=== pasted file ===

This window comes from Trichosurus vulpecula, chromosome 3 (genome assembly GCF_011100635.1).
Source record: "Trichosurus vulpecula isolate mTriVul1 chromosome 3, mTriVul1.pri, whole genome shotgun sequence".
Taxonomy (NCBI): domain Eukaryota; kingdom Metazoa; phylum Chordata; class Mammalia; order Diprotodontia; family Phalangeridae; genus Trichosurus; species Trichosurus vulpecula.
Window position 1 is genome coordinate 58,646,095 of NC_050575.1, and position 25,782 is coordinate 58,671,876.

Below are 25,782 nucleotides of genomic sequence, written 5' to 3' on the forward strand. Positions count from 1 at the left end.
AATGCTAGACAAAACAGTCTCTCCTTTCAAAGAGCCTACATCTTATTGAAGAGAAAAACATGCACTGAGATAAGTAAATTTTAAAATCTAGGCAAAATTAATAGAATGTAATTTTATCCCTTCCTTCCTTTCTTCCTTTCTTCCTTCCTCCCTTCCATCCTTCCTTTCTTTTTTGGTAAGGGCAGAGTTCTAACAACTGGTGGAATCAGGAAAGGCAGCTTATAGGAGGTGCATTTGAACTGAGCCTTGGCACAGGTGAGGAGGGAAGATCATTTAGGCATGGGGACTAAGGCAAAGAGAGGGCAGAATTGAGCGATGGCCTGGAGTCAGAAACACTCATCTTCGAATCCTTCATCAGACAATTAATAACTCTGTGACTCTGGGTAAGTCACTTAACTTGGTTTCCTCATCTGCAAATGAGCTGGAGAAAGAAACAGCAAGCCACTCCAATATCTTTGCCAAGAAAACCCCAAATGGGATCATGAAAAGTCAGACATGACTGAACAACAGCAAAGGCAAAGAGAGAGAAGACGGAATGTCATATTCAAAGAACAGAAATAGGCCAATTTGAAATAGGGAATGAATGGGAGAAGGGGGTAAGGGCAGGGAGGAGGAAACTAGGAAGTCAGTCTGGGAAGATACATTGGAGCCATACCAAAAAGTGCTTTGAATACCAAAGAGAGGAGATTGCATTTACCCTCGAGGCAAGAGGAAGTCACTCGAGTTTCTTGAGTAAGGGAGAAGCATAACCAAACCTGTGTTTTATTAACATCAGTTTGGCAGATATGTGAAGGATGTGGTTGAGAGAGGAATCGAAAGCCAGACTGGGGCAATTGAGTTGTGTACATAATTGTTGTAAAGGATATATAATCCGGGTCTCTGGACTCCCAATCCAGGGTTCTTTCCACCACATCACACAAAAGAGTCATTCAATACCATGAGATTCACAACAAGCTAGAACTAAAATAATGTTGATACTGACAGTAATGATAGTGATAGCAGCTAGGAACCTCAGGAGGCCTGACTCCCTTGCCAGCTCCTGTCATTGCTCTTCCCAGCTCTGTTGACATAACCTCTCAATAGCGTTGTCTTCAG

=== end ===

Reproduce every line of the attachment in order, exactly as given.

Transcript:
This window comes from Trichosurus vulpecula, chromosome 3 (genome assembly GCF_011100635.1).
Source record: "Trichosurus vulpecula isolate mTriVul1 chromosome 3, mTriVul1.pri, whole genome shotgun sequence".
Taxonomy (NCBI): domain Eukaryota; kingdom Metazoa; phylum Chordata; class Mammalia; order Diprotodontia; family Phalangeridae; genus Trichosurus; species Trichosurus vulpecula.
Window position 1 is genome coordinate 58,646,095 of NC_050575.1, and position 25,782 is coordinate 58,671,876.

Below are 25,782 nucleotides of genomic sequence, written 5' to 3' on the forward strand. Positions count from 1 at the left end.
AATGCTAGACAAAACAGTCTCTCCTTTCAAAGAGCCTACATCTTATTGAAGAGAAAAACATGCACTGAGATAAGTAAATTTTAAAATCTAGGCAAAATTAATAGAATGTAATTTTATCCCTTCCTTCCTTTCTTCCTTTCTTCCTTCCTCCCTTCCATCCTTCCTTTCTTTTTTGGTAAGGGCAGAGTTCTAACAACTGGTGGAATCAGGAAAGGCAGCTTATAGGAGGTGCATTTGAACTGAGCCTTGGCACAGGTGAGGAGGGAAGATCATTTAGGCATGGGGACTAAGGCAAAGAGAGGGCAGAATTGAGCGATGGCCTGGAGTCAGAAACACTCATCTTCGAATCCTTCATCAGACAATTAATAACTCTGTGACTCTGGGTAAGTCACTTAACTTGGTTTCCTCATCTGCAAATGAGCTGGAGAAAGAAACAGCAAGCCACTCCAATATCTTTGCCAAGAAAACCCCAAATGGGATCATGAAAAGTCAGACATGACTGAACAACAGCAAAGGCAAAGAGAGAGAAGACGGAATGTCATATTCAAAGAACAGAAATAGGCCAATTTGAAATAGGGAATGAATGGGAGAAGGGGGTAAGGGCAGGGAGGAGGAAACTAGGAAGTCAGTCTGGGAAGATACATTGGAGCCATACCAAAAAGTGCTTTGAATACCAAAGAGAGGAGATTGCATTTACCCTCGAGGCAAGAGGAAGTCACTCGAGTTTCTTGAGTAAGGGAGAAGCATAACCAAACCTGTGTTTTATTAACATCAGTTTGGCAGATATGTGAAGGATGTGGTTGAGAGAGGAATCGAAAGCCAGACTGGGGCAATTGAGTTGTGTACATAATTGTTGTAAAGGATATATAATCCGGGTCTCTGGACTCCCAATCCAGGGTTCTTTCCACCACATCACACAAAAGAGTCATTCAATACCATGAGATTCACAACAAGCTAGAACTAAAATAATGTTGATACTGACAGTAATGATAGTGATAGCAGCTAGGAACCTCAGGAGGCCTGACTCCCTTGCCAGCTCCTGTCATTGCTCTTCCCAGCTCTGTTGACATAACCTCTCAATAGCGTTGTCTTCAG